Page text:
Vocabulary of the Greek Testament:
Student Edition (VGNTS)
Allan T. Loder
‘Vocabulary of the
Greek Testament: Student Edition’ is an update/revision of Moulton’s and
Milligan’s ‘VGNT’ published 1924-1930. It is based on the 1929 print
edition — which is now in the public domain — along with some supplemental material from the 1930 edition. However, it is
not merely an electronic reproduction of Moulton’s and Milligan’s book.
While every attempt has been made to remain true to the original content of
VGNT, the VGNTS is an major update/revision designed to make Moulton’s and
Milligan’s valuable resource more accessible to a wider English-speaking
audience — especially those whose knowledge of the Biblical languages is very basic, “rusty,” or non-existent.
A reading of the
print version of VGNT suggests that the original authors, Moulton and Milligan,
presupposed that their intended audience would have a high level of understanding of the Greek language. Hopefully, the
enhancements in the VGNTS version will help fill the gap for those whose
knowledge is somewhat less than they anticipated.
Moulton’s and Milligan’s
purpose for publishing the ‘The Vocabulary of the Greek Testament’ was to
demonstrate that the language of the Greek New Testament was the common (Κοινή, Koinē) language used by ‘people
on the street.’ The source documents used are
mostly papyri and inscriptions that were discovered in the 1800s and early
1900s. These include such items as personal letters, court transcripts,
marriage contracts, bills of sale, petitions, etc. These give us a facinating
look into the daily lives of those who lived around the time when the New
Testament was written. The purpose of the ‘Vocabulary of the Greek Testament:
Student Edition’ remains the same as that of Moulton and Milligan, except now with the enhancements it is more accessible to a much wider audience.
enhancements have been made:
lexical entry is keyed to Strong’s numbers.
This creates a hyperlink between this dictionary module and any Bible module
with Greek text in theWord that is keyed to Strong’s. In cases where there is no corresponding Strong’s
number, the Greek word is listed in the index. In cases where the lexical form
is different in VGNT than in Strong’s, the Strong’s form appears
after the VGNT form inside brackets with a tilde at the beginning. For
example, αἱμορροέω (~ αἱμορῥέω).
b. For each lexical entry the
is given, followed by a transliteration, the [page number] where the word occurs in the print
edition, an asterisk(*) to indicate the entry has been updated/revised, and a gloss. For example, ἀγάπη
[page 2]* [agapē, “love”].
internal cross-references to VGNT other entries have been hyperlinked. For
example, in the body of the text of G154 αἰτέω you will see s.v.
ἐρωτάω [erōtaō, “to ask”].
This word is hyperlinked to G2065 ἐρωτάω. There
are over 500 such cross-references provided, thus making this module more
useful and user-friendly.
Inline English translations are provided for all Greek text, as well as for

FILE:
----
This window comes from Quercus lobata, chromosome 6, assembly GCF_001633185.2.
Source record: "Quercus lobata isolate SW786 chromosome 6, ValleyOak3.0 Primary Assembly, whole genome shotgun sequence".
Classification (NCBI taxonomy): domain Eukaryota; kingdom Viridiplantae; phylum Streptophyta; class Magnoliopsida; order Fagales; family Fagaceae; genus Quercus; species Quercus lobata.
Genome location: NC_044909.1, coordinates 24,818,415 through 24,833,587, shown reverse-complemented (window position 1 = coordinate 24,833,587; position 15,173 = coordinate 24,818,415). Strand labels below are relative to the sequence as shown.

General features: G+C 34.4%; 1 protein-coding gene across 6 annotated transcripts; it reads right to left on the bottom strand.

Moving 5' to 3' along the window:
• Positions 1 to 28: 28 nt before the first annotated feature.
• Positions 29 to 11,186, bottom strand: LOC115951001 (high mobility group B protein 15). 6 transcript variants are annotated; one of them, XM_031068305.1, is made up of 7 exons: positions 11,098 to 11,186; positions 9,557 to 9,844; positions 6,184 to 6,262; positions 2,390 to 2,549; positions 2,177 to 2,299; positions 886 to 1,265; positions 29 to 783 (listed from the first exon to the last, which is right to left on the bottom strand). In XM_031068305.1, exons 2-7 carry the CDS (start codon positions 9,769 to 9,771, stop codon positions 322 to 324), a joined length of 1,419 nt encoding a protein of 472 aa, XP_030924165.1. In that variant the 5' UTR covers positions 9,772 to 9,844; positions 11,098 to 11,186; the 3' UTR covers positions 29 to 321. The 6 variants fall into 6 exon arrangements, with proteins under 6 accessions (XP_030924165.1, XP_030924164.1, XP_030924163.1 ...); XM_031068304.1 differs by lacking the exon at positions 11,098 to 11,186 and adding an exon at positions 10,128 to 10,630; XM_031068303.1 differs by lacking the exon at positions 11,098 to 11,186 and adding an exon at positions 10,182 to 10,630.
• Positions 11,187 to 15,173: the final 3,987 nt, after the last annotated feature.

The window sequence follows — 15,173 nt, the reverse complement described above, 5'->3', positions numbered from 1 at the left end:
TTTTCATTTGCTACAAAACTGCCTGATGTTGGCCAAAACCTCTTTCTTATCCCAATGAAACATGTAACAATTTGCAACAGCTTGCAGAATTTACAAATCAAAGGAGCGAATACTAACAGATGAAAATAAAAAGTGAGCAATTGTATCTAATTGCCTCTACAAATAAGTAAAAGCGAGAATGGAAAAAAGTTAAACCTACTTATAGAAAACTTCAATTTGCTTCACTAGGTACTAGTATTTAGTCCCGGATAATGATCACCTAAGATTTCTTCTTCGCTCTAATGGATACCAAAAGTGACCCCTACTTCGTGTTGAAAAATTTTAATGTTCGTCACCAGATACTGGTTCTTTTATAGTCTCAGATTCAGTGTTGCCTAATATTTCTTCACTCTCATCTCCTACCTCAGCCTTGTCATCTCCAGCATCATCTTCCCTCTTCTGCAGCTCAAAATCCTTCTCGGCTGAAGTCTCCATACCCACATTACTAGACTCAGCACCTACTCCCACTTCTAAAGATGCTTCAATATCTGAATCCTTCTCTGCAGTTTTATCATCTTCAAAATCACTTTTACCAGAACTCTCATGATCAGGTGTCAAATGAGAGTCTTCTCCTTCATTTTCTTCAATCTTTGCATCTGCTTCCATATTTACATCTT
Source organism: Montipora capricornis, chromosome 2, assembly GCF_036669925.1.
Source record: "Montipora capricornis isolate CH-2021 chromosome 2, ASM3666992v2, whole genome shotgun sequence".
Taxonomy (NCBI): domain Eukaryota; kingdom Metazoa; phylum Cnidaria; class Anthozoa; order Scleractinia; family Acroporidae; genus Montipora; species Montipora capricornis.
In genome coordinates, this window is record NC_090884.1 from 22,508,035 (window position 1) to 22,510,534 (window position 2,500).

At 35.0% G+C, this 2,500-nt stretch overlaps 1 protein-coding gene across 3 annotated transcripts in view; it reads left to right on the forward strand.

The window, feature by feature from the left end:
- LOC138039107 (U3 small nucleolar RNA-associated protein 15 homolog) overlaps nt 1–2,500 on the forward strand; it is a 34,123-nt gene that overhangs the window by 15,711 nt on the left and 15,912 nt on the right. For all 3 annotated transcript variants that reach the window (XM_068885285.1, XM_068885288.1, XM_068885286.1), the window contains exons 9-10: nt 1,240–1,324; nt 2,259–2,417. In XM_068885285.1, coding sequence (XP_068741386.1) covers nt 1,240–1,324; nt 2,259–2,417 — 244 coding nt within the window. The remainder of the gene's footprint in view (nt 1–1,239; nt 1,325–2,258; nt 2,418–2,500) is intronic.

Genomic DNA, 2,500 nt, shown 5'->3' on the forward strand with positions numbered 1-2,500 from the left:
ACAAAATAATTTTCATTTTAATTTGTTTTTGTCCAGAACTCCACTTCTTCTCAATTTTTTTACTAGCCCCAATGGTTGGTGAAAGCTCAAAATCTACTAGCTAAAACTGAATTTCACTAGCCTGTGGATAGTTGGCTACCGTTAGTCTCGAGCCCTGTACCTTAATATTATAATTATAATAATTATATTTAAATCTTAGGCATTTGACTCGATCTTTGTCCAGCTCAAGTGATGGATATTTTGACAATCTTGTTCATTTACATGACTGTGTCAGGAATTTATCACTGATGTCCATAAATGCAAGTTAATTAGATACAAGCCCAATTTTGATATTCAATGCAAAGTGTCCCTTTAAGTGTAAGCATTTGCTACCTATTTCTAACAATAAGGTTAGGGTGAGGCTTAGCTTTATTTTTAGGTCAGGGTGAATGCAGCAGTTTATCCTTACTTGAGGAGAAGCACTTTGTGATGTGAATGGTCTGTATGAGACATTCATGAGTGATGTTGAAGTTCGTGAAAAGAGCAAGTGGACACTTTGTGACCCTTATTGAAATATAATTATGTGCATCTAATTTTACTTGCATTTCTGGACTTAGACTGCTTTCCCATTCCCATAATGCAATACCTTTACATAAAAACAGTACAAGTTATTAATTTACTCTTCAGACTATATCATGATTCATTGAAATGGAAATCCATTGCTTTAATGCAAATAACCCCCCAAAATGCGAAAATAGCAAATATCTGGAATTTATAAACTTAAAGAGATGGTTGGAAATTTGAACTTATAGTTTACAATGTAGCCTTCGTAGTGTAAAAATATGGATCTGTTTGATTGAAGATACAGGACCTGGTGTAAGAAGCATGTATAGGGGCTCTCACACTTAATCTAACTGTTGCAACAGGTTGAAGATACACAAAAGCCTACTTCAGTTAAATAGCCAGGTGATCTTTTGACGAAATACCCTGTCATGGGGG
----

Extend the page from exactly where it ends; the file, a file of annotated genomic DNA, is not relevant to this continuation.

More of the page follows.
most Hebrew, Aramaic, Syriac, Latin, French and German text. A transliteration of some text is also provided, where
all translations of Greek text, the corresponding word for the lexical entry is
underlined in both the Greek sentence and English translation. The intent to
help the English reader understand how that word functions in the sentence.
All papyri and inscriptions cited by Moulton and Milligan were carefully
checked against available print and/or electronic sources. In some cases, later
editions (i.e., transcriptions) of certain papyri have become available that
have been emended by the editors differently than what is shown in VGNT. These are
noted in the footnotes, along with the later transcriptions.
460 new lexical entries are added as a result of papyri and inscriptions
discovered in the decades since Moulton and Milligan.
source materials are added to existing lexical entries, where available and
Pertinent information, such as units of measure, currency, names of Egyptian
months, official titles, etc., is provided and hyperlinked.
cases where references to the LXX (Septuagint) are given, the text of the LXX
and an English translation is provided in the footnote. In addition, the
parallel Hebrew Masoretic Text (MT) reference is hyperlinked to the biblical
text. Both references are given. For example,
LXX Psa. 90:1 [=
MT Psa. 91:1].
VGNTS includes exerts from books cited in the print edition of VGNT which is
now either out of print, no longer available, or very hard to find.
Occasionally, Moulton and Milligan redirects the reader elsewhere, without
providing any additional information themselves on a particular word. For
example, for the entry Κανά (Kana, “Cana”) they
have only “See F. C. Burkitt Syriac Forms,
pp. 18f., 22.” In the VGNTS the information from
those source cited is incorporated into the lexical entry where deemed helpful
(See entry G2580).
cases where the discussion on the particular form of a word centers around NT
text-critical issues, relevant information is provided in the footnotes.
Unfortunately, one of the greatest challenges for the student of papyrology and
epigraphy is that sources are frequently listed under more that one catalogue
identifier. For example Syll 364 is no. 364 of the second edition of
Dittenberger’s Sylloge Inscriptionum
Graecarum. But it is also listed as Syll.3
797, and again as IMT SuedlTroas 573. This can be confusing and
frustrating when attempting to look up a given source. This enhanced version
of VGNT addresses this challenge by providing several additional catalogue
identifiers inside square brackets. For example, Syll 364 [=
Syll.3 797 = IMT